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Senate Cybersecurity Bill Back in Play

When John Rockefeller and Olympia Snowe introduced a sweeping cybersecurity overhaul bill last April, the opposition was swift and vocal. Now it's back on the table, with the most controversial provisions left on the cutting room floor.

The senators are planning to bring the Cybersecurity Act to a markup next week, eSecurity Planet reports.

Lawmakers reintroduced sweeping cybersecurity legislation in the Senate this week, stripping out some of the most controversial provisions that rankled privacy advocates and other critics when the bill first appeared last April.

The Cybersecurity Act, co-sponsored by Sens. John Rockefeller (D-W.V.) and Olympia Snowe (R-Maine), would establish a framework for government partnership with the private sector to shore up critical infrastructure and codify procedures for the federal response to a "cybersecurity emergency."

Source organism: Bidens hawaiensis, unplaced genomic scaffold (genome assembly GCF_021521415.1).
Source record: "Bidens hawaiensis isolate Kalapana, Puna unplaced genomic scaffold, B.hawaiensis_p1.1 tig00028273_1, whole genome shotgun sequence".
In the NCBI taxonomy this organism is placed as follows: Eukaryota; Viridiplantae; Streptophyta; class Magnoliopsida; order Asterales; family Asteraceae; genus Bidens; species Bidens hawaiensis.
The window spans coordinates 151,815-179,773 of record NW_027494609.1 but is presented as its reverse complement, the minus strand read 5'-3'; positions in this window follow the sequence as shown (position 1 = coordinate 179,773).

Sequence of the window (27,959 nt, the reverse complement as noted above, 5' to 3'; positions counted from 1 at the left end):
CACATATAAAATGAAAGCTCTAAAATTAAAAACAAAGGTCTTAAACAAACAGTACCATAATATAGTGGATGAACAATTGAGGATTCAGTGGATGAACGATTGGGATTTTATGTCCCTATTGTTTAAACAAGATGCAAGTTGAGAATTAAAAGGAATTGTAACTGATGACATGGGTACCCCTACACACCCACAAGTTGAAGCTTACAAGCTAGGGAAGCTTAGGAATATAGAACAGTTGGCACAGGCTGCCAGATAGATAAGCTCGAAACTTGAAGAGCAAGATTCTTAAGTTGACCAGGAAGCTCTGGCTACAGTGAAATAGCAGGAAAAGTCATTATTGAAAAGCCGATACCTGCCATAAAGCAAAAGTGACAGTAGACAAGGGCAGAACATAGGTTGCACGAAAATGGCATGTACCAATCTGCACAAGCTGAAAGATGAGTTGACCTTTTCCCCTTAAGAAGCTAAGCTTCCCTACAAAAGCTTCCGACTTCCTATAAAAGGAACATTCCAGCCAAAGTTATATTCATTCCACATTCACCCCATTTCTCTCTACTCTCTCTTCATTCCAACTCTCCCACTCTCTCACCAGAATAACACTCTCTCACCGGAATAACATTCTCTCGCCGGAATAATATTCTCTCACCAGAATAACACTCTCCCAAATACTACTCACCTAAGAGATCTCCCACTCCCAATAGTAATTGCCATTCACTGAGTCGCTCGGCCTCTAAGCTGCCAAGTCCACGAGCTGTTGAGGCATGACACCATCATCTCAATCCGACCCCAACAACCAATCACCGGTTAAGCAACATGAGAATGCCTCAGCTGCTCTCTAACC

But absent from the latest of several revisions to the bill is the controversial provision that would have authorized the president to shut down private-sector networks in the event of a major attack.

Instead, the substitute amendment of the bill would direct the president to develop response plans in concert with the private sector, and report to Congress within 48 hours of declaring a cybersecurity emergency. In revising the section detailing responsibilities and authorities, the lawmakers took pains to address the concerns of civil libertarians who blasted the original "kill-switch" provision authorizing the federal shutdown of private networks.

Read the full story at eSecurity Planet:
Cybersecurity Bill Returns to Senate